Re: [-empyre-] unstable ground and opera houses

Thanks John. I've heard this interpretation before,
but I still cannot make sense of it. It is somohow
natural (although not ethical fair) that most
political actions are driven by economical factors. If
we think how much money does it take for a US
President to get elected, I think it's kind of natural
that founder will want something back. The market
drives politics (I'm simplifying a lot, please forgive

Until I did some reserach, I was convinced that the US
were close to be self-sufficient in their oil
production. Instead, in 2001, they imported 55% of the
oil they consummed. This is of course higher for all
European countries (except France, which is largely
powered by nuclear plants). Despite being allowed to
produce 3.5M barrel/day from UN, Iraq (and its
nationalised oil companies, produce about 2M, with a
sensible effect on oil prices and a policy of favour
towards certain coutries (e.g. India).

By introducing a more "friendly" regime, and allow
privatisation of oil companies, of course US and UK
aim at influencing the market.

But it is also true that part of the agreement after
the 1991 gulf war was for Saddam to disarm, which he
never complied to. I hardly belive that Iraq poses a
treat to western countries, but diplomacy didn't
succeed that much, of was just lazy.

Another trouble is that the green beret has also to
respond to the weapon industry, who paid (some of) his
election bill...

Let's hope it doesn't get too sanguinary.


PS Good summary on

 --- John Hopkins <> wrote: > >I'm
concerned about this war as well and not at all
> in
> >favour, but I've seen very little effort to try to
> >understand or explain why would the happy couple
> >Bush/Blair want to fight it. Call me naive, but I
> >cannot imagine people in that position (and I'm
> >referring to Blair in particular) would want to
> >initiate such a disaster for no reason. But Blair
> is
> >right on one thing: when in the 30s only a few
> stood
> >up against fascism, they went against public
> opinion.
> >It was more comfortable to just "do nothing" and
> wait,
> >it took courage to react. Saddam is by no mean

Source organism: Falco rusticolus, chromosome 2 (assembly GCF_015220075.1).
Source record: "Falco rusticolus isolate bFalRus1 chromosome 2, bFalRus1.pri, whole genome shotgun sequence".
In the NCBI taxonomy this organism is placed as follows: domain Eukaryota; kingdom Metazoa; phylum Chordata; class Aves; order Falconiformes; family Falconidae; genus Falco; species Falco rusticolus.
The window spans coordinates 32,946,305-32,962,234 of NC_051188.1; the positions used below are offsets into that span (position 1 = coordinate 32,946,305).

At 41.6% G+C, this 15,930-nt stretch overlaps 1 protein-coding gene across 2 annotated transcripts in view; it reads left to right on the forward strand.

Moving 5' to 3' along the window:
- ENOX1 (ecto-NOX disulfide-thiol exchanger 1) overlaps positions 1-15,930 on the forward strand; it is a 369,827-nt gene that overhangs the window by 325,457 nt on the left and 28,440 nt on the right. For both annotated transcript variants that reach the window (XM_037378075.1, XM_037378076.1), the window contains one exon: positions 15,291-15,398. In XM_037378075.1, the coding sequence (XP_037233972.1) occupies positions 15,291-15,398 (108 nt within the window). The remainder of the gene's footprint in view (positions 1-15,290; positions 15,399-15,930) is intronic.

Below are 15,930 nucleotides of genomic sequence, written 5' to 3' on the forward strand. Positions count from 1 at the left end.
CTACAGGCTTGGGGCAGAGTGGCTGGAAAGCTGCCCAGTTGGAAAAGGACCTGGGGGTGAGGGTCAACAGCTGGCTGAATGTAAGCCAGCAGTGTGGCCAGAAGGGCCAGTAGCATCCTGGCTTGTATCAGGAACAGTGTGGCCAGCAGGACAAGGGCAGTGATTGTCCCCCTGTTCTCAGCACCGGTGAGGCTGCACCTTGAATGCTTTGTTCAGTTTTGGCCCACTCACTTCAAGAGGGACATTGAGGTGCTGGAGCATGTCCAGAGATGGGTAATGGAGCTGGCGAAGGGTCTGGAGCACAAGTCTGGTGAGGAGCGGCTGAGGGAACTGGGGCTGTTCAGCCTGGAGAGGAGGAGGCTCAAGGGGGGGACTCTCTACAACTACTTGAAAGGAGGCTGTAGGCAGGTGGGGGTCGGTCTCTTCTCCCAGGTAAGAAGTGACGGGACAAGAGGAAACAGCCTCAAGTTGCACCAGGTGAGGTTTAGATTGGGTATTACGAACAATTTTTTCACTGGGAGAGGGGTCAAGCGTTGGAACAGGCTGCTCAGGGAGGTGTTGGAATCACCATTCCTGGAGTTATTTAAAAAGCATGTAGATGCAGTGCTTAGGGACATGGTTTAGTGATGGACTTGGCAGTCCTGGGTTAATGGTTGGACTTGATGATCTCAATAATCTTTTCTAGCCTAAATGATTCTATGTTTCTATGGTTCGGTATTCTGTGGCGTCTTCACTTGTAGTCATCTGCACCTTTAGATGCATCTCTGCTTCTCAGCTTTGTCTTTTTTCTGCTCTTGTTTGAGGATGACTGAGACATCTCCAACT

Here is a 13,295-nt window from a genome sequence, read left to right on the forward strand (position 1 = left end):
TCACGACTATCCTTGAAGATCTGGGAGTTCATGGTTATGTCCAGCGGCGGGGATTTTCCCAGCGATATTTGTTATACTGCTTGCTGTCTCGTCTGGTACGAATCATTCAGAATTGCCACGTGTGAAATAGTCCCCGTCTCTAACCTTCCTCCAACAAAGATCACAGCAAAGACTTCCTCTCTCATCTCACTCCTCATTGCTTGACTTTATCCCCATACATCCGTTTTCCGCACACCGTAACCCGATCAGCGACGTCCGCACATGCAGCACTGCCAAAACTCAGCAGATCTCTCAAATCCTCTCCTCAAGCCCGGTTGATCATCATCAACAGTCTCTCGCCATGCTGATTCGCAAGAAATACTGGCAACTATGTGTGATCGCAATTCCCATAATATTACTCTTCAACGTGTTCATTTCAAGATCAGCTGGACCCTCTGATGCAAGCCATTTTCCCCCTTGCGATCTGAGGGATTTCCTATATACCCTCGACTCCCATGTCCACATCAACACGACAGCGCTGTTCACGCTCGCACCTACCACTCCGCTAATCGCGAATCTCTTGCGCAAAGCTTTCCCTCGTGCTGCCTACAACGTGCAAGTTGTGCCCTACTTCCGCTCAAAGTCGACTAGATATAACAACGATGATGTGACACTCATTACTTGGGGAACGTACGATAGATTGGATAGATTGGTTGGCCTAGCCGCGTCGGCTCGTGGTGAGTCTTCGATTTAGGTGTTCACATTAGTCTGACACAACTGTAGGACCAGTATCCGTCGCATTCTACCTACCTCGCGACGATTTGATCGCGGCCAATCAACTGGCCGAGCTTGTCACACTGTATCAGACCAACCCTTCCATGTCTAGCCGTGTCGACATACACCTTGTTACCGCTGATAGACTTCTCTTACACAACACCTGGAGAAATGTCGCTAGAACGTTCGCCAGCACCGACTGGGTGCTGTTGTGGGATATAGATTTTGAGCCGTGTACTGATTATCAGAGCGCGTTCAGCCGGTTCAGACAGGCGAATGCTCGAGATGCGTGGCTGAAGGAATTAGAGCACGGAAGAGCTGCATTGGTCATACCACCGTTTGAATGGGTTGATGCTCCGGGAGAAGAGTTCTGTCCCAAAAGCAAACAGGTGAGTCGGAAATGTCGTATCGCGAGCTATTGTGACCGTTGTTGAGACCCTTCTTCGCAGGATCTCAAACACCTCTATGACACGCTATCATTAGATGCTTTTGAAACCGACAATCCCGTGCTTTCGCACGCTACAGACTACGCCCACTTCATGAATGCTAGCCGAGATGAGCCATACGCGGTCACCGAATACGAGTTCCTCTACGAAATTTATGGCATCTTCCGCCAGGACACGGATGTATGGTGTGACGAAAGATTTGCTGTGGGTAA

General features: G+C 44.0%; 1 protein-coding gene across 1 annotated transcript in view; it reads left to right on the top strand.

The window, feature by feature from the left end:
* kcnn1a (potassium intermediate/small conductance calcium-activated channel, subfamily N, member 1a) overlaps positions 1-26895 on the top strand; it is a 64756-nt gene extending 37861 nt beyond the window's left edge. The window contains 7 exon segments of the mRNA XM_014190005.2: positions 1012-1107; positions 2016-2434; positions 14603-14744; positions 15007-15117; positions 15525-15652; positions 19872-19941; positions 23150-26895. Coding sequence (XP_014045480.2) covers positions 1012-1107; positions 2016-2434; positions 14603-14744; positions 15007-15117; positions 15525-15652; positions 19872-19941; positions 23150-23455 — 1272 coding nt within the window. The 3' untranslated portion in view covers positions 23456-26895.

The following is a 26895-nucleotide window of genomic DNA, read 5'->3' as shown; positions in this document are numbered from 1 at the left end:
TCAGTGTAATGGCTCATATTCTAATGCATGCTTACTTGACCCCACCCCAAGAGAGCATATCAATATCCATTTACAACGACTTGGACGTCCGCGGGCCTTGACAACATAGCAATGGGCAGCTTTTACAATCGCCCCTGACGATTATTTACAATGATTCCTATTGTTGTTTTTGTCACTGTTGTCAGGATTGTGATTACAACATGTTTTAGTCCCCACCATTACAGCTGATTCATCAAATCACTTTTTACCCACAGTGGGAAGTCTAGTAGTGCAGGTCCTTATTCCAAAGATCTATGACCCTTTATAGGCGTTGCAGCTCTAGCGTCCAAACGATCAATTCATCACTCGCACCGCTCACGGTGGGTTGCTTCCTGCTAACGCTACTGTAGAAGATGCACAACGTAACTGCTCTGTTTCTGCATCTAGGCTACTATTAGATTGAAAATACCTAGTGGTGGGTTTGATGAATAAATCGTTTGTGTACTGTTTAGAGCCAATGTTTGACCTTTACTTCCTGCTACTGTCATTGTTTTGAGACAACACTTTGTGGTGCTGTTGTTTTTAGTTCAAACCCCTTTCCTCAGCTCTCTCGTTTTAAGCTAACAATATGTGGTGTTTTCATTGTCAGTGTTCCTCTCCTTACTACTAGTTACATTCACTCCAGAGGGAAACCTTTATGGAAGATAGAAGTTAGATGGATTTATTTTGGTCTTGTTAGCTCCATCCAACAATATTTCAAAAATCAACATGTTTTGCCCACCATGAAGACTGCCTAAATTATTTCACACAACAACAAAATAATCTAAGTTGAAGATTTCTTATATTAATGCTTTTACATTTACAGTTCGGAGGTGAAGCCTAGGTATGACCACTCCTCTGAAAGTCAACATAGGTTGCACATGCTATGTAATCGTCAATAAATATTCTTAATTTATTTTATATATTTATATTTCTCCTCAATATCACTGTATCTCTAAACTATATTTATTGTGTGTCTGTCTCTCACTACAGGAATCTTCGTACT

> someone
> >who deserve the kind of strenuous defense that the
> >western world has indicated. The Iraqi people do,
> but
> >Saddam is keeping the nation in a prehistorical
> state.
> Somewhat simplistic comments follow, but there is
> much more to say in 
> this direction -- to clarify the principles of
> engagement currently 
> exhibited...  And avoid being swamped in media noise
> which only 
> serves to confuse the issues!
> Thinking about "defense" is part of the problem. 
> Having worked for 
> some years in "Big Oil," it is clear that this is
> merely one battle 
> in a long-term offensive Oil War.  I would suggest a
> re-read of the 
> classic history of the major oil companies "Seven
> Sisters."  Control 
> of the Gulf area is a key factor in the rise of the
> post-WWII 
> Military Industrial complex most characterized by
> the US hegemonic 
> power...
> In order to better understand the principles of what
> is going on -- 
> one can look at/decode/model the situation from a
> thermo-dynamics 
> point-of-view.  A highly structured system (the
> nexus of global 
> capitalism, the US Military-Industrial-Technology
> machine, and other 
> developed countries) needs an influx of energy to
> maintain the degree 
> of order required to 'survive.'  Without a constant
> influx of energy, 
> an ordered system immediately begins to tend to
> disorder.  In the 
> case of the US Military, given the intense level of
> 'order' needed to 
> project its coordinated heirarchic power, it needs a
> massive influx 
> of energy.  While Oil is not the only energy source,
> it is the 
> primary source, so, the system is merely seeking to
> guarantee its own 
> survival by securing its energy source.  (Parallel
> situations: 
> English naval power related to existence of first
> growth timbers for 
> construction; English Imperial power and control of
> human energy 
> sources (tea, sugar, coffee, cocoa);  Spanish
> imperial power and gold 
> (a flexible resource convertible into vast
> quantities of energy)...)
> By the turn of the 19th Century, armies no longer
> 'ran on their 
> stomachs' because of technological advancements that
> required energy 
> inputs into the system -- coal & iron among other
> resources -- so 
> that the military machine was forced to extend the
> range and 
> consumptive power beyond merely killing humans and
> reaping the 
> traditional spoils of war that satisfied the
> immediate bodily 
> functions of the foot-soldier -- rape and plunder...
>  Instead, 
> militaristic hegemony had to guarantee stable
> resources
> An obverse condition that arises, which has
> interesting ramifications 
> -- when energy is drained from one point to 'fill'
> another point, the 
> overall level of 'organization' drops as there isn't
> the energy to 
> maintain order -- witness the results in a place
> like Afghanistan, 
> where decades of draining has rendered a society
> where order is low, 
> tending to immediate local physical controls. 
> Compare that to a 
> highly structured and controlled society in the US
> where the controls 
> can be projected over large spaces and distances.
> It takes energy.
> "They" know it!
> While it is 'entertaiing' to read about the personal
> exploits of 
> these idiot greedheads in power, it is critical to
> understand the 
> principles that drive not only their thinking, but
> their lives, their 
> deaths, and their souls!
> jh
> _______________________________________________
> empyre forum

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